Though visitors might find December an odd time to visit a home with such an extensive garden, Blithewold has plenty to offer this holiday season, with its gorgeous Christmas decorations and its grounds filled with winter plants and 50 specimen trees. Meaning “happy woodland” in Old English, Blithewold and its gardens, featured in our latest title, New England’s Historic Homes & Gardens, are stunning in all seasons.
While visiting Rhode Island, Augustus Van Wickle, heir to his father’s Pennsylvania coal mining business, did not intend to purchase a summer home—but when he impulsively bought a yacht, he needed a place to dock it and bought 70 acres of land on Narragansett Bay. Blithewold was completed in 1896, but sadly, Augustus died just two years later. The property remained with his wife, Bessie, and daughters until 1976, when it opened to the public. More misfortune befell the family, as the mansion was burned to the ground in 1906. The current structure, which preserves some of the architectural features from the original, was built the following year, and the furnishings have not been changed since Bessie originally decorated in 1910. The grounds are equally stunning, with a variety of perennials and trees, including a 90-foot-tall sequoia, one of the tallest trees east of the Rockies.
The Blithewold decorators have been planning for this holiday season since January, when they decided on this year’s theme, “Gifts of Nature,” a tribute to the family’s love of the outdoors. As soon as the regular season wrapped up on Columbus Day, they got straight to work preparing the house, a task which took them right up until Thanksgiving. The house will be open Tuesday through Sunday until January 1 (the grounds are open daily, year-round), at which point they will undoubtedly get back to work planning next year’s theme. The 18-foot-tall faux Canadian Spruce tree in the entrance hallway is the highlight of the decorations. A tradition since 1910, the tree ascends two stories, nearly touching the ceiling of the second floor. Each room in the mansion has its own smaller tree, as well as a theme—the master bedroom, for example, is covered in stars and glitter to represent its starry night theme.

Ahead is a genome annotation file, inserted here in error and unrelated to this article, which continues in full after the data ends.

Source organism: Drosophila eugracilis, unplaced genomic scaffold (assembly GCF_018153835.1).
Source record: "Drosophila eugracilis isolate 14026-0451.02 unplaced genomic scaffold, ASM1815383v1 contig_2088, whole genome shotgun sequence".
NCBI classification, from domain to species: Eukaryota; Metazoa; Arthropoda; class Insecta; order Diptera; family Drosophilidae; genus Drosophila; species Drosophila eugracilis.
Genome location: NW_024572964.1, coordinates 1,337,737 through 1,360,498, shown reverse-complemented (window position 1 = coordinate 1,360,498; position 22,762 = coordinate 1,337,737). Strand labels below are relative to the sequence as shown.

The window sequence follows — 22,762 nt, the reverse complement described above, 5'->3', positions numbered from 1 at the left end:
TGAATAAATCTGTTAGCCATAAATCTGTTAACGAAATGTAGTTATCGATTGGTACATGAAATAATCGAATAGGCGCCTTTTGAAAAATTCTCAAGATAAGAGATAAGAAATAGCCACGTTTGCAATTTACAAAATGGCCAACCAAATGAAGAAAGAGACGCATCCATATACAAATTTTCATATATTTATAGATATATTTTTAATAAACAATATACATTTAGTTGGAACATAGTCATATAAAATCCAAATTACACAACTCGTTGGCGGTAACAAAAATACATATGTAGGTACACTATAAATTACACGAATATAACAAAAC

Blithewold puts on many events throughout the holiday season. Go for one of their afternoon teas on Tuesdays and Fridays, or take the kids and go Wednesday afternoon for story time, where you can listen to fairy tales, drink warm cider, and even make your own charm crown. There are also holiday performances every Thursday, Saturday, and Sunday. They’re mostly musical performances, but on Thursday, December 15, plan to attend a dramatic reading of A Christmas Carol by two local actors.
101 Ferry Road
Bristol, RI 02809
Drive time from Boston: 1 hour
Drive time from Hartford: 2 hours
Curious about the Van Wickle/McKee family and the Blithewold estate? Pick up a copy of New England’s Historic Homes & Gardens at one of these local bookshops:
A Novel Idea, 54 State Street, Bristol
Barrington Books, 184 Country Road, Barrington
Island Books, 575 East Main Road #1, Middletown
Books on the Square, 471 Angell Street, Providence
Symposium Books, 240 Westminster Street, Providence
A long day of exploring is sure to leave you hungry. Stop by one of these local Bristol restaurants to refuel:
Persimmon, 31 State Street, for upscale seafood dishes. Perfect for a post-Blithewold date night.
Leo’s Ristorante, 365 Hope Street, for delicious and affordable Italian cuisine.
Ricotti Sandwich Shop, 11 Gooding Avenue, for the best sandwiches in Bristol.
Lobster Pot, 119 Hope Street, for award-winning chowder and gorgeous views.
This post is part of a larger series celebrating the sites included in our latest title, New England’s Historic Homes & Gardens, by Kim Knox Beckius with photography by William H. Johnson. See recent posts on the William Cullen Bryant Homestead, Hildene, Mark Twain House, and Victoria Mansion for fun fall and early winter getaway ideas!